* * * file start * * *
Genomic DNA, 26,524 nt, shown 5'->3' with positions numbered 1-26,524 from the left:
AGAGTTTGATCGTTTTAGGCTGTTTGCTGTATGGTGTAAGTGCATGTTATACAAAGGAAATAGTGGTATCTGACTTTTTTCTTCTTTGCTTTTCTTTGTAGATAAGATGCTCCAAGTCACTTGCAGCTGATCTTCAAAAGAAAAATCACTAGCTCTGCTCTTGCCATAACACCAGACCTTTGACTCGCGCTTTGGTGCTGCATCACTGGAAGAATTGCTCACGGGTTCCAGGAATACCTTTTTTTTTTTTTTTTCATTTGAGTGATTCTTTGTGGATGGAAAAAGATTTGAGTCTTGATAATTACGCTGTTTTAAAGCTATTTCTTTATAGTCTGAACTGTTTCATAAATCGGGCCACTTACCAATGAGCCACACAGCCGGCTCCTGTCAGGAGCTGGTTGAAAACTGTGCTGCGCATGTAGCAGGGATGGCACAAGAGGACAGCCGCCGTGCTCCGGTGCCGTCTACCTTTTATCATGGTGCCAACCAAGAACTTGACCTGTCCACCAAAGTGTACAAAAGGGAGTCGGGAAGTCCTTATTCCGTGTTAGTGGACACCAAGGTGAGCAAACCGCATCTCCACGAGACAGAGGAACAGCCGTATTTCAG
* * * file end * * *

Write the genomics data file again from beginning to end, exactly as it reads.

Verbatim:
Genomic DNA, 26,524 nt, shown 5'->3' with positions numbered 1-26,524 from the left:
AGAGTTTGATCGTTTTAGGCTGTTTGCTGTATGGTGTAAGTGCATGTTATACAAAGGAAATAGTGGTATCTGACTTTTTTCTTCTTTGCTTTTCTTTGTAGATAAGATGCTCCAAGTCACTTGCAGCTGATCTTCAAAAGAAAAATCACTAGCTCTGCTCTTGCCATAACACCAGACCTTTGACTCGCGCTTTGGTGCTGCATCACTGGAAGAATTGCTCACGGGTTCCAGGAATACCTTTTTTTTTTTTTTTTCATTTGAGTGATTCTTTGTGGATGGAAAAAGATTTGAGTCTTGATAATTACGCTGTTTTAAAGCTATTTCTTTATAGTCTGAACTGTTTCATAAATCGGGCCACTTACCAATGAGCCACACAGCCGGCTCCTGTCAGGAGCTGGTTGAAAACTGTGCTGCGCATGTAGCAGGGATGGCACAAGAGGACAGCCGCCGTGCTCCGGTGCCGTCTACCTTTTATCATGGTGCCAACCAAGAACTTGACCTGTCCACCAAAGTGTACAAAAGGGAGTCGGGAAGTCCTTATTCCGTGTTAGTGGACACCAAGGTGAGCAAACCGCATCTCCACGAGACAGAGGAACAGCCGTATTTCAG